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Have COPD? Exercise Helps Keep You Out of the Hospital

Flare-ups caused by chronic obstructive pulmonary disease (COPD) can lead to hospitalizations and emergency room visits. Common symptoms of COPD, such as shortness of breath, chest tightness and fatigue, can make it difficult to exercise, yet exercise can alleviate COPD symptoms and enhance quality of life. According to pulmonologist Kathrin Nicolacakis, MD, adhering to a weekly exercise routine will improve the health of individuals experiencing mild, moderate and severe COPD.

may2017_2For those with mild COPD, Nicolacakis recommends individuals adhere to a, “light cardio program, such as walking or swimming.” Participating in exercise lowers resting heart rate and blood pressure to ensure lungs don’t work as hard. As chest muscles are strengthened and breathing improves, individuals become less susceptible to flare-ups. Exercise can also support weight loss, which helps lungs function more easily.

Pulmonary rehabilitation programs can also have a major impact on the lives of individuals with moderate and severe COPD. These programs equip individuals with a team of experts, including a respiratory therapist specialized in exercise physiology, who will test for exercise capacity. The team will then create a personalized pulmonary rehabilitation program that focuses on, “breathing exercises, cardio exercise and resistance training.”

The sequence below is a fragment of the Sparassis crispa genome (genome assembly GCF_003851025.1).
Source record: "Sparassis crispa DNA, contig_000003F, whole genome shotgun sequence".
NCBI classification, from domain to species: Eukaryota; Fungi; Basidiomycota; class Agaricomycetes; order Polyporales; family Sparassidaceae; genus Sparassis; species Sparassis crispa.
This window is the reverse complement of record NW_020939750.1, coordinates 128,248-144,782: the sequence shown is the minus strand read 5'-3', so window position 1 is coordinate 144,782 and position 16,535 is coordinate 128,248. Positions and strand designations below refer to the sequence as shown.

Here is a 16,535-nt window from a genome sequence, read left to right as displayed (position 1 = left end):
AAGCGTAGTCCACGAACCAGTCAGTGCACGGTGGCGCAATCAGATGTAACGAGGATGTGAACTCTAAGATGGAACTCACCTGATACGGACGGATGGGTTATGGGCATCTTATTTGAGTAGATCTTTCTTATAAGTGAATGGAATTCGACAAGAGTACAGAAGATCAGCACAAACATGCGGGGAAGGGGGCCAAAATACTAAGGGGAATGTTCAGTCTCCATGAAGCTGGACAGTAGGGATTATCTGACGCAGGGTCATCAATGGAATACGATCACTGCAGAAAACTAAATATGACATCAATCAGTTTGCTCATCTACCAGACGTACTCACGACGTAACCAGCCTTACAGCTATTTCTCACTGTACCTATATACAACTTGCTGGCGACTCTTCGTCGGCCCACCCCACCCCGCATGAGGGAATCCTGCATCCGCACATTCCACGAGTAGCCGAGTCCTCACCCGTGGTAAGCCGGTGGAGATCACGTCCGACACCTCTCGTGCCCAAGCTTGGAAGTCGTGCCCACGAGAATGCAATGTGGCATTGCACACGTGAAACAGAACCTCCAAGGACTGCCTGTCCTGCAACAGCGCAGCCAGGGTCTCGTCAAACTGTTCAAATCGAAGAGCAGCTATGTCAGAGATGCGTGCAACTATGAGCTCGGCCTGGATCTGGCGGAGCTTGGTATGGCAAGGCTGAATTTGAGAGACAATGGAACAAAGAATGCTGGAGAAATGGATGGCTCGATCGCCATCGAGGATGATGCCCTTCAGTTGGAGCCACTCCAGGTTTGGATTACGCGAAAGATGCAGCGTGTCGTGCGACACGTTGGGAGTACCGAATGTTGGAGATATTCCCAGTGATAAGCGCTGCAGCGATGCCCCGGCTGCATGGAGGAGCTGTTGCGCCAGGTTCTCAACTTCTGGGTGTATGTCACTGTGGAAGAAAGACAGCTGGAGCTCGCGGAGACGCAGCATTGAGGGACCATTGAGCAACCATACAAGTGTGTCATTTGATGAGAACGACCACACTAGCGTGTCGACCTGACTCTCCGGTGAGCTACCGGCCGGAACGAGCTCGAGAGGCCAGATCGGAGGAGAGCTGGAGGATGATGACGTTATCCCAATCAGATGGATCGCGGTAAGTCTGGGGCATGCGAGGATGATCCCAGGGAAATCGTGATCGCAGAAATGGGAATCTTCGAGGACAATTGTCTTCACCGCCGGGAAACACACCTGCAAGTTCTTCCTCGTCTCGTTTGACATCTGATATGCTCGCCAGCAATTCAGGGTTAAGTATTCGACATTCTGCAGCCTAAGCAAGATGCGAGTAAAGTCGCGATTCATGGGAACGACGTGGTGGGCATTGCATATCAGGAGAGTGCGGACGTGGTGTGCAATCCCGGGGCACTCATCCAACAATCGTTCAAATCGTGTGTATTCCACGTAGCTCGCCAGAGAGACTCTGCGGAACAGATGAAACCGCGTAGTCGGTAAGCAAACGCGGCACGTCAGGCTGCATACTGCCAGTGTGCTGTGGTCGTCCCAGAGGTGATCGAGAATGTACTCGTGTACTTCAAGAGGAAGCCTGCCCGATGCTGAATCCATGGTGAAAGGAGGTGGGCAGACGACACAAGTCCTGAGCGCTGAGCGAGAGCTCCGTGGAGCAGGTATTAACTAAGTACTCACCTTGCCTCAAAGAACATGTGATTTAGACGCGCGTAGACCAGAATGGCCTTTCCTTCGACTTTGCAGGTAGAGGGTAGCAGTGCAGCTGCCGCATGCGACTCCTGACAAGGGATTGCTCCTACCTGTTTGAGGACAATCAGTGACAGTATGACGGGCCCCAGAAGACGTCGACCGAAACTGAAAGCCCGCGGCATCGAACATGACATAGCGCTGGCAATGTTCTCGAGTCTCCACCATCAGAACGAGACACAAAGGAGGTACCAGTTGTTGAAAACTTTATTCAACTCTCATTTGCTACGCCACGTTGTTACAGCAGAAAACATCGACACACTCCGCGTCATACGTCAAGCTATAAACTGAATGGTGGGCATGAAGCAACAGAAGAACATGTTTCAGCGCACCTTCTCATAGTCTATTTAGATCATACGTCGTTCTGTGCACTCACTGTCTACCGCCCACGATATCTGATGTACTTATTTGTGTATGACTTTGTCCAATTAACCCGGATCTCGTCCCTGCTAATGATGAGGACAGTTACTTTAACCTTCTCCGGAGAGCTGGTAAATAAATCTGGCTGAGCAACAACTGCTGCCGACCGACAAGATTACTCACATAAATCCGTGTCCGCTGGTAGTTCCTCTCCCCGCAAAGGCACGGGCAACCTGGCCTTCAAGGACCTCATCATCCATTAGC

Once the individual completes the program, the team will reassess their exercise capacity and help to “develop a year-long exercise plan to sustain” progress. The benefits of completing a pulmonary rehabilitation program include reduced rates of exacerbations, flare-ups, ER visits, anxiety, and instances of shortness of breath.

“Patients report feeling better at the end of the program. They also have fewer hospitalizations than patients who don’t complete rehabilitation,” Nicolacakis said. “If you’re interested in pulmonary rehabilitation, ask your doctor to refer you to a program that follows American Heart Association guidelines. Choose either a COPD program or one that is staffed by people experienced in COPD.”

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